I would like to review the classification of compact surfaces (orientable or not) and without boundary (first). I know that they are classified topologically by Euler characteristic (and therefore by genus), but I don't know how to proceed rigorously. Is this approach correct:

  1. Show that any surface admits a triangulation (difficult theorem based on Jordan's theorem), then use (singular) homology to define the genus. Or use Morse theory to define genus (the fact that genus is a topological invariant is not "directly visible").
  2. Study the model surfaces: sphere, torus, projective space and the connected sum of these surfaces. Study the presentation of the fundamental group of each of these surfaces (exhibit generators and relations). The surface genus is the half of the rank of the abélianization of the fundamental group: $$g=\frac{1}{2}\mathrm{rank}\ H_1(S,\mathbb{Z})=\frac{1}{2}\mathrm{rank}\ \pi_1(S)/[\pi_1(S),\pi_1(S)].$$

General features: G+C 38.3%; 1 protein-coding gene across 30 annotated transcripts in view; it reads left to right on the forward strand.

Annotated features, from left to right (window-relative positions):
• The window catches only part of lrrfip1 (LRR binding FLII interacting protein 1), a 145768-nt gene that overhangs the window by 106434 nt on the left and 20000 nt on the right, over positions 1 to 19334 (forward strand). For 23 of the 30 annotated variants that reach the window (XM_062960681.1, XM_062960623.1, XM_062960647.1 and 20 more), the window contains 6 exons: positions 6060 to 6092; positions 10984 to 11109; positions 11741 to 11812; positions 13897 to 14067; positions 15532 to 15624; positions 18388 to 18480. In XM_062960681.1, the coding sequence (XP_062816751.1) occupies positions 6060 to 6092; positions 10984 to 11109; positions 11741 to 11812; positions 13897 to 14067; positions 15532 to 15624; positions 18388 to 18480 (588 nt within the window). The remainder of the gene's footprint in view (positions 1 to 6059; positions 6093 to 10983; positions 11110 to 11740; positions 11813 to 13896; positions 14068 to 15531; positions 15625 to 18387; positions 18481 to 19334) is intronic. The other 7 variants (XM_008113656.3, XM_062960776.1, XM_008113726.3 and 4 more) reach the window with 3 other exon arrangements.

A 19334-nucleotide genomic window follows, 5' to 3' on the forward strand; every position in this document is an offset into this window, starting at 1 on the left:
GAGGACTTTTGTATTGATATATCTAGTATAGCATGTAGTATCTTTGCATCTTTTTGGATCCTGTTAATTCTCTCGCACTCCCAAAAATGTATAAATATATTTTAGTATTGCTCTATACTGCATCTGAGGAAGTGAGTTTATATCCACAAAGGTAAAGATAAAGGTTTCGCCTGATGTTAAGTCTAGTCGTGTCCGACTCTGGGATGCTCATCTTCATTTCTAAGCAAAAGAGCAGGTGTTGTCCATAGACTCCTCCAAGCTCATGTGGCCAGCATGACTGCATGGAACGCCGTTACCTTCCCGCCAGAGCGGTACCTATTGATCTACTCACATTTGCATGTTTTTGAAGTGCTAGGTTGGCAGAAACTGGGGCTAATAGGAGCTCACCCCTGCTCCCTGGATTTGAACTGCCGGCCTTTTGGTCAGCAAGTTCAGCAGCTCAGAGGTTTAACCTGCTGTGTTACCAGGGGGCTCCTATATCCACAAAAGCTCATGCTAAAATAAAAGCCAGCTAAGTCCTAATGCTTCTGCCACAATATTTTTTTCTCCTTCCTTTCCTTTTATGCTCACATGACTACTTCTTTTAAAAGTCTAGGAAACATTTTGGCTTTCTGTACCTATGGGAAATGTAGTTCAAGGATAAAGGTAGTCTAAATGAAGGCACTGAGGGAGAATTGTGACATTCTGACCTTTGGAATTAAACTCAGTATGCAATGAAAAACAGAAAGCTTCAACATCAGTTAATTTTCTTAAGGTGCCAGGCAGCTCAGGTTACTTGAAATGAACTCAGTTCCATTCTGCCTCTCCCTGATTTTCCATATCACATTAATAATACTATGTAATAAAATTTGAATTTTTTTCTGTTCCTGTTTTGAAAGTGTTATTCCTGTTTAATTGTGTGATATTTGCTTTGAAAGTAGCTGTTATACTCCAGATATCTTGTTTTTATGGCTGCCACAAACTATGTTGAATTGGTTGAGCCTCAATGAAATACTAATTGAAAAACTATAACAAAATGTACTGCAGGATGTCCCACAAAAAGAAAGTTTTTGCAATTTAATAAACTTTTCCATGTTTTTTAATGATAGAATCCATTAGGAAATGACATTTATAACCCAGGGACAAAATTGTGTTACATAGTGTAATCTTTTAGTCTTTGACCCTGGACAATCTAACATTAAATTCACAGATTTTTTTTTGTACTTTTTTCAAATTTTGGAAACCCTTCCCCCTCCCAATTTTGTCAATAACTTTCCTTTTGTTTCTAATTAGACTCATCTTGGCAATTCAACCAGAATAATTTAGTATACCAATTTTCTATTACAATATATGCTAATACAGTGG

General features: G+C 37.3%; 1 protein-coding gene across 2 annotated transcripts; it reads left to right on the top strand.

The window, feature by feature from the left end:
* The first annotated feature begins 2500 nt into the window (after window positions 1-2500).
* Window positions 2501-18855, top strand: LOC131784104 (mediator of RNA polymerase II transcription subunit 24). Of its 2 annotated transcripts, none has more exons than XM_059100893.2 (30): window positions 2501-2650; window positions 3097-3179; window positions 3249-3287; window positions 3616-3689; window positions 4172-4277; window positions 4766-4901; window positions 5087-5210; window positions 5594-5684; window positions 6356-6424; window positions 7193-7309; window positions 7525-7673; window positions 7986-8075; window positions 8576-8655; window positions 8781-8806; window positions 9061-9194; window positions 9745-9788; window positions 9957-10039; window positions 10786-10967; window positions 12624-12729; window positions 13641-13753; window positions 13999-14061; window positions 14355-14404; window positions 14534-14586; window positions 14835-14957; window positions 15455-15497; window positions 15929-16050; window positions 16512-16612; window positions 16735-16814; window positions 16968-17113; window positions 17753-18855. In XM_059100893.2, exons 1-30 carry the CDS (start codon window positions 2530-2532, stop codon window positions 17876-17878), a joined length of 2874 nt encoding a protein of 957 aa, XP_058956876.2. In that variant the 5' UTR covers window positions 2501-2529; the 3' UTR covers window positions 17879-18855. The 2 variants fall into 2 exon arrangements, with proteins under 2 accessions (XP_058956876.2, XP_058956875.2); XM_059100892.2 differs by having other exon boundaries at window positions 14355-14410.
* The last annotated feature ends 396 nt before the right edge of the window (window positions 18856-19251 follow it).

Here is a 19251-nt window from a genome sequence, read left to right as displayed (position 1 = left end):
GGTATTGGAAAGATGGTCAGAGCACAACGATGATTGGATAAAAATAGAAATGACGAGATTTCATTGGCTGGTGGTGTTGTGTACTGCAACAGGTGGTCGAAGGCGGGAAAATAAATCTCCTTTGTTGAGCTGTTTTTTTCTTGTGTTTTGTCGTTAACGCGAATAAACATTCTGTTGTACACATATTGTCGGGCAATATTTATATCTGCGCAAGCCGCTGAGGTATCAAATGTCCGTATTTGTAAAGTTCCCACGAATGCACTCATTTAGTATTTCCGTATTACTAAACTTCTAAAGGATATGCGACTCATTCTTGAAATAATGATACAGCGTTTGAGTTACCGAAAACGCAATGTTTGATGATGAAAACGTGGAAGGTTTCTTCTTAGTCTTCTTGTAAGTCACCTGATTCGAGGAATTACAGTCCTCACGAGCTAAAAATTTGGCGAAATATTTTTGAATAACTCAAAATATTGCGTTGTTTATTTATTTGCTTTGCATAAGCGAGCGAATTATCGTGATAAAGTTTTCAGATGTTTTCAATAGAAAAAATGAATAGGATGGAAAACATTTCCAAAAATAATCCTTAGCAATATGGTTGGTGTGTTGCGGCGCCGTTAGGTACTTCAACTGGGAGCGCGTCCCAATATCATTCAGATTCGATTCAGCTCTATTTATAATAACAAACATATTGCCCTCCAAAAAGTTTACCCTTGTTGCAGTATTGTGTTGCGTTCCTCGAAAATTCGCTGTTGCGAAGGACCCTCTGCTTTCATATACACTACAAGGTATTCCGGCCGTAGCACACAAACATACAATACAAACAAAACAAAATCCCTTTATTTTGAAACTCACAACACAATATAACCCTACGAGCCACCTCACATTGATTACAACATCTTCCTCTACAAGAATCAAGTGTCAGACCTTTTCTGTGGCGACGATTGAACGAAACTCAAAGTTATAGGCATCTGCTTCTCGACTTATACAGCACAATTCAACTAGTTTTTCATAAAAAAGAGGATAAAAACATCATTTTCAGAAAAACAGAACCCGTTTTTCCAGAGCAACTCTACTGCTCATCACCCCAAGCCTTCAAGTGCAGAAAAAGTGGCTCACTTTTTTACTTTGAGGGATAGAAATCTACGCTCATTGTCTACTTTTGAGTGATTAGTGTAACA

3. Show that any closed surface (compact, without boundary) is homemomorphic to one of the above surfaces. I don't know how to proceed (maybe: triangulation + some operations to bring it back to the above normal forms ...)

Thanks for commenting on this steps and directing me to nice references (with detailed proofs if possible). Is the fundamental group of a compact surface with boundary, a free group? (as in the case of the Mobiüs strip).

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    $\begingroup$ Do you know Massey's book "A Basic Course In Algebraic Topology"? It has a very hands-on proof of the classification theorem for both oriented and non-oriented surfaces without boundary in the first chapter, using cut-and-paste arguments (this is where I first learned it). However, it still uses the triangulability theorem as a black box. $\endgroup$ – William Mar 31 at 13:30
  • $\begingroup$ @William, Thanks for your useful comment, I will take a look at Massey's book. $\endgroup$ – user56980 Mar 31 at 16:33

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